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Whoa! Bidirectional hyperlinks!

Cross Referencing

Hyperlinks are an aid to readers, and are perhaps the key reason why HTML is such a success, but bidirectional hyperlinks are not a directly supported markup feature.

When hyperlinks are defined with classic anchor tags, the link is unidirectional. With these hyperlinks, going from A to B is straightforward, and returning is as simple as pressing the "back" button. But when a visitor arrives at B while reading a page from top to bottom, there is no link to A, because bidirectional hyperlinks do not exist.

Duplex junctors

Blue-phrase solves this problem with its junctor shorthand. This feature allows the author to mark two phrases with the same junctor identifier, and the blue processor will wrap the phrases with hyperlinks that navigate from A to B and from B to A.

This type of junctor is called a duplex junctor, and it might look like this:

The ocean's rise will make <<~map1 numerous highways>> impassible during semi-diurnal tides.
figure {
figcaption ~map1 High Tides
img `highway-flooding.gif`
}
duplex-junctor.blue

The blue processor creates hyperlinks around the two phrases using arbitrary IDs that allow them to be interlinked:

<p>The ocean's rise will make <span id=jt01><a href=#jt02>numerous highways</a></span> impassible during semi-diurnal tides.</p>
<figure>
<figcaption id=jt02><a href=#jt01>High Tides</a></figcaption>
<img src=highway-flooding.gif />
</figure>
duplex-junctor.html

Half-duplex junctors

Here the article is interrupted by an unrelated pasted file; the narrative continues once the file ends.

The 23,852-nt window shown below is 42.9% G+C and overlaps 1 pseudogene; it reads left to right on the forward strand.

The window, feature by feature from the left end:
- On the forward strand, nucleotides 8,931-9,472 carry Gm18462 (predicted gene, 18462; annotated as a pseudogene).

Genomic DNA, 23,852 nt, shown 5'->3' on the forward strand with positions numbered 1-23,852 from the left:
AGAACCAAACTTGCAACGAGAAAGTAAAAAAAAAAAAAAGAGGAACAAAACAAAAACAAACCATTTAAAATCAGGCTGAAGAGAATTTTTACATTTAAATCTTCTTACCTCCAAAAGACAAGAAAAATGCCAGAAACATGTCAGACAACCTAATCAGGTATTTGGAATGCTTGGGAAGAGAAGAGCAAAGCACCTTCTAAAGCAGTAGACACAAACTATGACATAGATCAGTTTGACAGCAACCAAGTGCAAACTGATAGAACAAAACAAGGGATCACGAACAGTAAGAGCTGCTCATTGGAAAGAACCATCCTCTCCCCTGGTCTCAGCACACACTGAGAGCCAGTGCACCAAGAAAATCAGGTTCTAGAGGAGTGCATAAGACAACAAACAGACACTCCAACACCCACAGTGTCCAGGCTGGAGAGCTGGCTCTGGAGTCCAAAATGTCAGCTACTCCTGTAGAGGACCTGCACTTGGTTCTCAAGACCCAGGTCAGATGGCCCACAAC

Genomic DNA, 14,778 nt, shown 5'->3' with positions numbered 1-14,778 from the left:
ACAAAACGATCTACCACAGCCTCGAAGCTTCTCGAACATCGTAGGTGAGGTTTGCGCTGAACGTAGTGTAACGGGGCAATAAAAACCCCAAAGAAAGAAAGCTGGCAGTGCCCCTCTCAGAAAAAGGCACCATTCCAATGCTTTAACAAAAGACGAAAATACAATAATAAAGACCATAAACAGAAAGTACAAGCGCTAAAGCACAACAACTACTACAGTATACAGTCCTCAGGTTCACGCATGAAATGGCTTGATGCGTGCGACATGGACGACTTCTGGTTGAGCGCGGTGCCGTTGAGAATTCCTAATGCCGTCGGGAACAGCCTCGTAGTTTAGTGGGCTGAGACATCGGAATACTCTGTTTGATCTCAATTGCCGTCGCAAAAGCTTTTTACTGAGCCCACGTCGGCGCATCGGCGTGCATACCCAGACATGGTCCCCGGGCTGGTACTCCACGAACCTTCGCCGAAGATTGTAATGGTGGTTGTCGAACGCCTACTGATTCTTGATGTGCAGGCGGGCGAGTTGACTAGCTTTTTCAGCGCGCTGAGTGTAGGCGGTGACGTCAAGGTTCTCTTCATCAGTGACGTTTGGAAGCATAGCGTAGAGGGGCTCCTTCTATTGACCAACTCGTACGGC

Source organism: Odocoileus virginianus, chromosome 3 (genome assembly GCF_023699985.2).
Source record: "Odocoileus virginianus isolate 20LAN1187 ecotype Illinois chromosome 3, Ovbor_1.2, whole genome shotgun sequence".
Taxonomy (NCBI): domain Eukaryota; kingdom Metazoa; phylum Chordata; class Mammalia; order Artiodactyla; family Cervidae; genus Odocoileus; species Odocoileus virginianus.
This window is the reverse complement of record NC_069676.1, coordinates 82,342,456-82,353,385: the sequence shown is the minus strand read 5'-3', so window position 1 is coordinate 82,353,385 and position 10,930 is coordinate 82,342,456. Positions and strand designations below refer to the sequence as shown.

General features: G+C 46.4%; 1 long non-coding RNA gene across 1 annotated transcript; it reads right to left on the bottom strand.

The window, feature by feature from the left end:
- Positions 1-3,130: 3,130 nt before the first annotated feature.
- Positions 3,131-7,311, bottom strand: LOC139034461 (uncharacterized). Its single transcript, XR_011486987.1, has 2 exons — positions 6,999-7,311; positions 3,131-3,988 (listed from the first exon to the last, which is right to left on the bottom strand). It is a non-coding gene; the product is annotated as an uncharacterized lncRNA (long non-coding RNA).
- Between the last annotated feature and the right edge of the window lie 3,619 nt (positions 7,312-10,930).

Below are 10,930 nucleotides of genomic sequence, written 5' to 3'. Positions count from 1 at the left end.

Sometimes an author will want to use the convenience of junctor shorthand syntax without making a full duplex junctor. For example, a phrase A is intended to be the destination for a hyperlink from B, but the interlinking from A back to B is not wanted.

The blue processor will create a half-duplex junctor when one phrase has a phrase identifier that matches another phrase's junctor identifier.

The ocean's rise will make <<#map3 numerous state-owned highways>> impassible during semi-diurnal tides.
figure {
figcaption ~map3 Highways and High Tides
img `highway-flooding.gif`
}
half-duplex-junctor.blue
<p>The ocean's rise will make <span id=map3>numerous state-owned highways</span> impassible during semi-diurnal tides.</p>
<figure>
<a href=#map3><figcaption>Highways and High Tides</figcaption></a>
<img src='highway-flooding.gif' />
</figure>
half-duplex-junctor.html

Multiplex junctors

Sometimes an author will want to use the convenience of half-duplex junctor syntax on multiple phrases. For example, a phrase A is intended to be the destination for hyperlinks from phrases B, C and D, but the interlinking from A back to B, C, and D is not wanted. The blue processor will create a multiplex junctor when one phrase has a phrase identifier that matches two or more other phrases that have the same value for their junctor identifier.

<<i #glxy Galaxies>> are collections of stars bound by gravity.

The <<i ~glxy Sombrero Galaxy>> is in Virgo.
The <<i ~glxy Whirlpool Galaxy>> has a famous design.
<<i ~glxy M81>> is one of the brightest galaxies.
multiplex-junctor.blue
<p><i id=glxy>Galaxies</i> are collections of stars bound by gravity.</p>

<p>The <i><a href='#glxy'>Sombrero Galaxy</a></i> is in Virgo.</p>
<p>The <i><a href='#glxy'>Whirlpool Galaxy</a></i> has a famous design.</p>
<p><i><a href='#glxy'>M81</a></i> is one of the brightest galaxies.</p>
multiplex-junctor.html

Whoa! Bidirectional hyperlinks!